Michael V. Black
Attorney At Law
Certified Specialist in Criminal Law,
Arizona Board of Legal Specialization
Book AppearancesCoyotes and Town Dogs, Earth First! and the Environmental Movement, by Susan Zakin
After Moore-Silver's performance, a veritable Rockettes chorus line of defense attorneys lined up at the podium to make their opening statements. The first to speak was Mike Black, a former Miami federal prosecutor who had become a drug lawyer in Phoenix. Black was a tough, garrulous good old boy from South Dakota who had taken Peg Millett's case because she reminded him of his little sister, a speech therapist also named Peggy...
Black promised to mount a true nineties defense. Part of his entrapment argument was based on the fact that Peg Millett was the child of an alcoholic. By claiming to be a recovering drunk in search of help, Mike Fain exploited her vulnerability...
In any case, Black resembled nothing so much as an elder brother defending his baby sister against a gang of hoodlums...
Excerpt from Coyotes and Town Dogs, Earth First! and the Environmental Movement, by Susan Zakin, published 1995, page 427.
Dead Ringer: An Insider's Account of the Mob's Colombian Connection, by William Gately and Yvette Fernandez
Fink thanked the jury and took his seat, ceding to his colleagues.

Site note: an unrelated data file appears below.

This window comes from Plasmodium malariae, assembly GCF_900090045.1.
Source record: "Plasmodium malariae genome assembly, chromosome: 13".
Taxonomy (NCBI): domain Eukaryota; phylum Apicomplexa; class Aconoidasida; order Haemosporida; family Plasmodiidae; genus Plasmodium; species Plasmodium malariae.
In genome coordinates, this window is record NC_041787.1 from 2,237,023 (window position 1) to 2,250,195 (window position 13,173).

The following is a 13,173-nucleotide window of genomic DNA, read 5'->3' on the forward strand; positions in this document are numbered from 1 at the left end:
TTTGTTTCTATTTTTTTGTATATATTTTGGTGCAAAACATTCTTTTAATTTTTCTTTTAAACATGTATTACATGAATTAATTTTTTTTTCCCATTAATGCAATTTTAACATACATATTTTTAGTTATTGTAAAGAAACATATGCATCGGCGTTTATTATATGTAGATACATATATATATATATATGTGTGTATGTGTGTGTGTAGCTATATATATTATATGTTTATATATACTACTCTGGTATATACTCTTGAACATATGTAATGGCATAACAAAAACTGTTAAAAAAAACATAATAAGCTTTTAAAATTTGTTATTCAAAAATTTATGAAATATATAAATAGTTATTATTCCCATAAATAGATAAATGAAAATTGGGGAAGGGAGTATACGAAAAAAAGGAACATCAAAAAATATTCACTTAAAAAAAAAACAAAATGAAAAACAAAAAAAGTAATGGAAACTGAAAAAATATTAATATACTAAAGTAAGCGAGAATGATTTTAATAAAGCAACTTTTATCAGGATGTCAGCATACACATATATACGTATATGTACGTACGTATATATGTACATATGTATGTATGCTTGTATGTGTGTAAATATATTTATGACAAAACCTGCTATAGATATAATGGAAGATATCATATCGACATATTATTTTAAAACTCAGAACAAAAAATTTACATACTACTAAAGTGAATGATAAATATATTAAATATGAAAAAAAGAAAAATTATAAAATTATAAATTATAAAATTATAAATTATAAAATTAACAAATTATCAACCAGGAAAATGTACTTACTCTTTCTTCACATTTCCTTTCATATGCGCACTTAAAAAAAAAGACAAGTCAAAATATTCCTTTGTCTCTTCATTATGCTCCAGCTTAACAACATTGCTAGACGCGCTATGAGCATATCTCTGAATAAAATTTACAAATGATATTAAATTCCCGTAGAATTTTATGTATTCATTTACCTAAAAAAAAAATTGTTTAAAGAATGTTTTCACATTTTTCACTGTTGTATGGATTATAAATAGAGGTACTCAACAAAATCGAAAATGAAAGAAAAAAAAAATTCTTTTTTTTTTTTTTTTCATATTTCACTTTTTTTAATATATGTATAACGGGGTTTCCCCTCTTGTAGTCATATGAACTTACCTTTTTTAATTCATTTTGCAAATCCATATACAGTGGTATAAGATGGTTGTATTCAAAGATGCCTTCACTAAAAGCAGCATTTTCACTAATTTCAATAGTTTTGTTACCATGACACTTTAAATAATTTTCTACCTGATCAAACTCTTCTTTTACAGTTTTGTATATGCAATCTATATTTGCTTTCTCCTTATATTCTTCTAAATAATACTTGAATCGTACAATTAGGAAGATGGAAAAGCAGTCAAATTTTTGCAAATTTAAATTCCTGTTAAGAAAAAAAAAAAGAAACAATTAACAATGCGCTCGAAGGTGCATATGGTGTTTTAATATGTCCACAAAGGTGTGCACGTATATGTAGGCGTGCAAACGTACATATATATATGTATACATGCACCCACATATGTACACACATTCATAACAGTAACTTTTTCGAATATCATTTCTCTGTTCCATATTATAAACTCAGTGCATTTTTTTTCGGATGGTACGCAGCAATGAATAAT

"Thank you, Mr. Fink," said Judge Broomfield. "Mr. Black."
Black's lead position in the closing argument line-up packed a strong punch.
Throughout the trial it was Michael Black who had refrained from using the smoke-and-mirrors tactic employed by Zuñiga and Moore, and had primarily stuck to the issues. It was Black who worried Fraley and was the one he respected the most. Fink shot Fraley a glance as Fraley watched the clean-shaven, statuesque and impeccably well-dressed attorney eloquently present his case.
"This is my opportunity to speak to you this afternoon, on behalf of Frank Díaz. And it's a difficult task. It's a difficult task because you folks have been bombarded in the media with all sorts of claims about cocaine, Colombians - and you don't even know if Frank Díaz is from Colombia. All you have is a driver's license the government claims is false, where he has an address in New Jersey."
Excerpt from Dead Ringer: An Insider's Account of the Mob's Colombian Connection, by William Gately and Yvette Fernandez, published 1994 by Dutton Adult, page 274.